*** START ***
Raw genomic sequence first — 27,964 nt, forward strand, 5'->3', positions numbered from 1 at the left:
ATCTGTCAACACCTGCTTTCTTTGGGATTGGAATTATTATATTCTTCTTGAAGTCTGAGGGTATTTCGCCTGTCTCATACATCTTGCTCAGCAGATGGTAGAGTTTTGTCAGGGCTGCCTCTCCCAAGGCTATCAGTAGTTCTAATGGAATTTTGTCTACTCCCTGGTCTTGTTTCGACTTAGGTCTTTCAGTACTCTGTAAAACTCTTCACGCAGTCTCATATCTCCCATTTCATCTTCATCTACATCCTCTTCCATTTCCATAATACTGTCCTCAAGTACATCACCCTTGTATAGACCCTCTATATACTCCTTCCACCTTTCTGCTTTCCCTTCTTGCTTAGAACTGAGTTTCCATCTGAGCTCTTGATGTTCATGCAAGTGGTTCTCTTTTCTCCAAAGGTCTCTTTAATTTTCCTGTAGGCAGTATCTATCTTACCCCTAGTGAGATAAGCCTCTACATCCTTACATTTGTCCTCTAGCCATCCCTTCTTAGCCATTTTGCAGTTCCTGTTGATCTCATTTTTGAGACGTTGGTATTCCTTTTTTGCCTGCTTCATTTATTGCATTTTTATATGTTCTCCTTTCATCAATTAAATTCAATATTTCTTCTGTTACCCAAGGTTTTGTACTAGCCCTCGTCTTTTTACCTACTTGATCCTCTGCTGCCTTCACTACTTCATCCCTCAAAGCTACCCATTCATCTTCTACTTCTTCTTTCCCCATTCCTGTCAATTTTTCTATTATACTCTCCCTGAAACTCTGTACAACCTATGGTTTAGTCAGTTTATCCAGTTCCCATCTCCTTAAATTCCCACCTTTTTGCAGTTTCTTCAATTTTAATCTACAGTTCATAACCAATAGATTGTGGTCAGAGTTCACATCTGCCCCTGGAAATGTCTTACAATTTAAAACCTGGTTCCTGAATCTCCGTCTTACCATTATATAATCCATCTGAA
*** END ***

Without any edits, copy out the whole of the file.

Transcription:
Raw genomic sequence first — 27,964 nt, forward strand, 5'->3', positions numbered from 1 at the left:
ATCTGTCAACACCTGCTTTCTTTGGGATTGGAATTATTATATTCTTCTTGAAGTCTGAGGGTATTTCGCCTGTCTCATACATCTTGCTCAGCAGATGGTAGAGTTTTGTCAGGGCTGCCTCTCCCAAGGCTATCAGTAGTTCTAATGGAATTTTGTCTACTCCCTGGTCTTGTTTCGACTTAGGTCTTTCAGTACTCTGTAAAACTCTTCACGCAGTCTCATATCTCCCATTTCATCTTCATCTACATCCTCTTCCATTTCCATAATACTGTCCTCAAGTACATCACCCTTGTATAGACCCTCTATATACTCCTTCCACCTTTCTGCTTTCCCTTCTTGCTTAGAACTGAGTTTCCATCTGAGCTCTTGATGTTCATGCAAGTGGTTCTCTTTTCTCCAAAGGTCTCTTTAATTTTCCTGTAGGCAGTATCTATCTTACCCCTAGTGAGATAAGCCTCTACATCCTTACATTTGTCCTCTAGCCATCCCTTCTTAGCCATTTTGCAGTTCCTGTTGATCTCATTTTTGAGACGTTGGTATTCCTTTTTTGCCTGCTTCATTTATTGCATTTTTATATGTTCTCCTTTCATCAATTAAATTCAATATTTCTTCTGTTACCCAAGGTTTTGTACTAGCCCTCGTCTTTTTACCTACTTGATCCTCTGCTGCCTTCACTACTTCATCCCTCAAAGCTACCCATTCATCTTCTACTTCTTCTTTCCCCATTCCTGTCAATTTTTCTATTATACTCTCCCTGAAACTCTGTACAACCTATGGTTTAGTCAGTTTATCCAGTTCCCATCTCCTTAAATTCCCACCTTTTTGCAGTTTCTTCAATTTTAATCTACAGTTCATAACCAATAGATTGTGGTCAGAGTTCACATCTGCCCCTGGAAATGTCTTACAATTTAAAACCTGGTTCCTGAATCTCCGTCTTACCATTATATAATCCATCTGAA